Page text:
Boarding schools become next focus of Scottish Abuse Inquiry
By Democrat reporter
BBC Scotland is reporting that the sixth phase of the Scottish Child Abuse Inquiry will highlight abuse at boarding schools.
Hearings in 2020 will focus on seven schools including Fettes College, Gordonstoun, Loretto School and Merchiston Castle School.
Lady Smith, who leads the inquiry, has urged people affected by abuse in these establishments to contribute evidence.
It will come after the current phase on care experiences involving male religious orders.
The 2020 hearings team is currently investigating seven boarding schools around Scotland.
As well as Fettes, Gordonstoun, Loretto and Merchiston Castle, Queen Victoria School, Dunblane, and the former Keil School, Dumbarton, are also under investigation as is Morrison’s Academy, Crieff, for the time it was a boarding school.
Lady Smith said: “In 2020, we plan to progress to case study hearings in relation to our investigations into abuse in boarding schools.
“We are interested in hearing from anyone about their experiences in boarding schools, particularly people who may have more recent experiences of having attended one of the schools currently under wider investigation from the 1980s up to December 2014.
“I would encourage anyone who has evidence to offer in relation to any of the investigations listed on our website to get in touch. We want to hear from you.
“I know that some people have already made a report to the police or to other agencies/persons and may have been involved in other investigations. That does not matter – please also talk to us.”
‘The inquiry needs to make sure it doesn’t happen again’
Donald MacLeod attended Fort Augustus boarding school on the banks of Loch Ness, from 1961.
He was groomed by Fr Aidan Duggan, an Australian monk who taught there.
He told BBC Scotland News he was raped in the school darkroom at the age of 14, but neither the headmaster or his parents believed him.
He said: “The acting headmaster Fr Green told me I shouldn’t lie and it was a mortal sin and I would be condemned to hell for telling lies about a priest.
“But strangely enough he didn’t cane me as was the normal penalty for telling lies.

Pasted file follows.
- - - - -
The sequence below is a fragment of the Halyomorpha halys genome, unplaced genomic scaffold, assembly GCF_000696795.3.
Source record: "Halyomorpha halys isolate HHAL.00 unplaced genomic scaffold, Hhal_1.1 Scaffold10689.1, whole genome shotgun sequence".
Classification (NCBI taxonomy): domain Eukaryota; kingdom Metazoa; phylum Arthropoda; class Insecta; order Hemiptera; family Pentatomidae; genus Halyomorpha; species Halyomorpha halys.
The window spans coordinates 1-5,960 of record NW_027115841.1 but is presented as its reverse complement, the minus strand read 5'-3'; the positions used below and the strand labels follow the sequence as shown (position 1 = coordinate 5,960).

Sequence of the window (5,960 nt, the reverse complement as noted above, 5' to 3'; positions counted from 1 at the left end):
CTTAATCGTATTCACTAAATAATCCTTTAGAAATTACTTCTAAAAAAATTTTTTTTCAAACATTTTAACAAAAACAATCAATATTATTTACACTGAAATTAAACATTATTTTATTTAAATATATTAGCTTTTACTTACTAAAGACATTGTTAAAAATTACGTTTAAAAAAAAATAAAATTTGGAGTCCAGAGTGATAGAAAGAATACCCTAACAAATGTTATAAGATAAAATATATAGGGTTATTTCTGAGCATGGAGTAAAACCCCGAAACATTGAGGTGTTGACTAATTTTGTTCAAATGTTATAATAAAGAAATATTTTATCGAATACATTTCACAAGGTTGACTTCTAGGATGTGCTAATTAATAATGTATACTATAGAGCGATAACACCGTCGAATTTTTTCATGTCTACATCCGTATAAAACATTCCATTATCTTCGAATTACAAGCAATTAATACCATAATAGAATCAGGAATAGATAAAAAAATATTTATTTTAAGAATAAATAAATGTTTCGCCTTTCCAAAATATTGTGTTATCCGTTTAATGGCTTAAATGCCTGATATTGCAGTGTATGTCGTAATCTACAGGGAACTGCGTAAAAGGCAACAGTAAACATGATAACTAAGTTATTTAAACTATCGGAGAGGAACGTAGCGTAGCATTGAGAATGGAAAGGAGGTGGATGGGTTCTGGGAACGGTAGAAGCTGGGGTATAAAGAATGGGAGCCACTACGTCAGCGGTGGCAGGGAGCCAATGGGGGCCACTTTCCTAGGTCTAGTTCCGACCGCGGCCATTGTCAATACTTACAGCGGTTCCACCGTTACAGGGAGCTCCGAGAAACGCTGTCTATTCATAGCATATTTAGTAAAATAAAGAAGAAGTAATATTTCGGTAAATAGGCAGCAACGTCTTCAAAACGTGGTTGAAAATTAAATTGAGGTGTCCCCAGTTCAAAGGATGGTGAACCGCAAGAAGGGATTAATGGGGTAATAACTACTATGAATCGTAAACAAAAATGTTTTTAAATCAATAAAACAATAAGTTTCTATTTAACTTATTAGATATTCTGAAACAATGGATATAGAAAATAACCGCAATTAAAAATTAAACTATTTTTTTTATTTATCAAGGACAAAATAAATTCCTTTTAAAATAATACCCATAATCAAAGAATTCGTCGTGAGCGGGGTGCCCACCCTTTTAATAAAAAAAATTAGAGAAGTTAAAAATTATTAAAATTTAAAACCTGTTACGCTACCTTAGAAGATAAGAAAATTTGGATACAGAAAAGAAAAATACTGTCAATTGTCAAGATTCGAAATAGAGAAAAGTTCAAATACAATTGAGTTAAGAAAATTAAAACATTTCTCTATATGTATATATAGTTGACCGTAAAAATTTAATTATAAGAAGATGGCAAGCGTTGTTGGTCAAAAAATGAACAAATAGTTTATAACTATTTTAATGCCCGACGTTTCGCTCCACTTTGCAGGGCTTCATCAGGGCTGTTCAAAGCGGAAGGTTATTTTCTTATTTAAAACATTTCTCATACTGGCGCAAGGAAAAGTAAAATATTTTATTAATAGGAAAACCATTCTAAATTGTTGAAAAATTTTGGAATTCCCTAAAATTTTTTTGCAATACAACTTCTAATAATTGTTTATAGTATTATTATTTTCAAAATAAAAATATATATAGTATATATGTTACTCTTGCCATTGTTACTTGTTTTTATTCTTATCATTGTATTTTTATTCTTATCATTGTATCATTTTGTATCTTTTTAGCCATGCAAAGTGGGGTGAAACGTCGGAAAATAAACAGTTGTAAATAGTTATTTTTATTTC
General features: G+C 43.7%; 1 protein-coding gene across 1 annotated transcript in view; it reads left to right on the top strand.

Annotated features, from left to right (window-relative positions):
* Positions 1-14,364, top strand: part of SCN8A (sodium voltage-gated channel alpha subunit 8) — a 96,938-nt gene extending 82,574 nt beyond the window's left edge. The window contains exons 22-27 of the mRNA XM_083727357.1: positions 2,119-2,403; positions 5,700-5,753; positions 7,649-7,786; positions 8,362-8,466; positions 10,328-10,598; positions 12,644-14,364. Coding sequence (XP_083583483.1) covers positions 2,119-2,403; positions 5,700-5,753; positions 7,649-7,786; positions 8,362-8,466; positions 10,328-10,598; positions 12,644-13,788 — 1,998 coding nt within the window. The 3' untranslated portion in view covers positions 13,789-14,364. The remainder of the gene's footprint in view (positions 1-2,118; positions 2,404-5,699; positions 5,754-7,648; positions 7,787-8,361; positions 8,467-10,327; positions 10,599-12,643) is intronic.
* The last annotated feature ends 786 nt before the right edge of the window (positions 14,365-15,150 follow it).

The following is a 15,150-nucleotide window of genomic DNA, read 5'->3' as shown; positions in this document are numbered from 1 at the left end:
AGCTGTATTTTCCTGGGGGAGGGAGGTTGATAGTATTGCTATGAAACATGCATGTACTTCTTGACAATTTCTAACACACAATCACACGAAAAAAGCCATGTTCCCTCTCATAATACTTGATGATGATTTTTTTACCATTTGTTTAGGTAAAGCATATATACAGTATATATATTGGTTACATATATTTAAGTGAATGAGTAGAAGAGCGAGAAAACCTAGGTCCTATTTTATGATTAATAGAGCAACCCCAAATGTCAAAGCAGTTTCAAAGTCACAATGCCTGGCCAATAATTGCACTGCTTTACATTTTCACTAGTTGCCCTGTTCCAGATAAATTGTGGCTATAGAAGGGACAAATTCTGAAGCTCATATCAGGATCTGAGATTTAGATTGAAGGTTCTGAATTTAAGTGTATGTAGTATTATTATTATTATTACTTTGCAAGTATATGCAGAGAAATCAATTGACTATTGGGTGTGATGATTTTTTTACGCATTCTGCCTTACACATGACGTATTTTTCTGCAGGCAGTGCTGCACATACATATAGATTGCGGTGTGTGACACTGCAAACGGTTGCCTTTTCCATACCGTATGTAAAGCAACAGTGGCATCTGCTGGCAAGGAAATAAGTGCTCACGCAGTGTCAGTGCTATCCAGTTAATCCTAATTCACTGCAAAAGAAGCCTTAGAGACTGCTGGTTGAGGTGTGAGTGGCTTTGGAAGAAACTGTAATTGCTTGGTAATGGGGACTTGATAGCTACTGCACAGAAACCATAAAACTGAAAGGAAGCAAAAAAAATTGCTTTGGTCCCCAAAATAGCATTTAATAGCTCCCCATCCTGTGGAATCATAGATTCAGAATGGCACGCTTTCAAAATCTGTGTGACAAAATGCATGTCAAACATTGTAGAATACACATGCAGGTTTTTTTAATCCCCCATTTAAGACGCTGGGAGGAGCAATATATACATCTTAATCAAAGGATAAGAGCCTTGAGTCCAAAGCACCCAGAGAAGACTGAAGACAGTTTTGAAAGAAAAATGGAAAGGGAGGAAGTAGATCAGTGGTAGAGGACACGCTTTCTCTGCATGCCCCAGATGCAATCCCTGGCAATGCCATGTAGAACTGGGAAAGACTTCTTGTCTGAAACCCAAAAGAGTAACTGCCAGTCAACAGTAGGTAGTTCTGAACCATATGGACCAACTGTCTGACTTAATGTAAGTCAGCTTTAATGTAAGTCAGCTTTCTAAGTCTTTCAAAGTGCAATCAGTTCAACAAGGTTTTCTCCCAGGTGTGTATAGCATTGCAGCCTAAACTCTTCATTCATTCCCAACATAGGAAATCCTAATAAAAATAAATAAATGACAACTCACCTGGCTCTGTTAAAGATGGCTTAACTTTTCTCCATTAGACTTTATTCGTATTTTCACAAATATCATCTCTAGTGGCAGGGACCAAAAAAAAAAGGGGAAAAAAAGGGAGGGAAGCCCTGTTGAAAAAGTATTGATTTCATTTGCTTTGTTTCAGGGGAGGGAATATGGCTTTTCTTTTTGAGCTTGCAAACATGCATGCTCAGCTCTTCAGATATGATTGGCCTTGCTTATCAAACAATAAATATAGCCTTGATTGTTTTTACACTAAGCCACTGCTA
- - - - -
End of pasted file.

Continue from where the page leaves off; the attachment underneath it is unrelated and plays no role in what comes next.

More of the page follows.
“When I told my mother she said not to be stupid, priests don’t do that sort of thing.”
Mr Macleod suffered alcoholism in later years and only recently came forward to tell his story. He believes that if action had been taken when he complained about what happened to him, then Fr Duggan would not have gone on to abuse other children.
He hopes what victims coming forward to give evidence will lead to better protection of children in future.
He said: “l hope the inquiry will put together some concrete safeguarding so that it doesn’t happen to other young people coming along now.
“I feel that if no one talks about it, nothing will be done.”
Boarding schools will be the sixth phase of the inquiry and is expected to start next summer.
John Edward, director of the Scottish Council of Independent Schools, said in a statement: “The inquiry team has confirmed what was announced in 2015, that boarding schools would be looked at as part of the overall examination of school care accommodation.
“The schools have already worked with the inquiry team since the first announcement and have provided them with a substantial amount of detail.
“That full co-operation will continue through the hearings in 2020 and beyond.
“The safety and welfare of children at school is of paramount importance, and schools have zero tolerance towards staff who fail to live up to these values.
“The independent sector is no different from any other part of the school system in continuing to champion the highest standards of child welfare.”
Keil School in Dumbarton. Picture by Robert Beacon.
A further phase investigating foster care has also been announced for late 2020.
The Scottish Child Abuse Inquiry is examining historical allegations of the abuse of children in care and began taking statements from witnesses in the spring of 2016.
The current hearings, phase four, focus on childcare establishments run by male religious orders.
These hearings are expected to conclude by late this year and will be followed by an examination of the abuse of children who left Scotland through the child migration programme.
Details of how to contact the witness support team can be found at the inquiry’s website.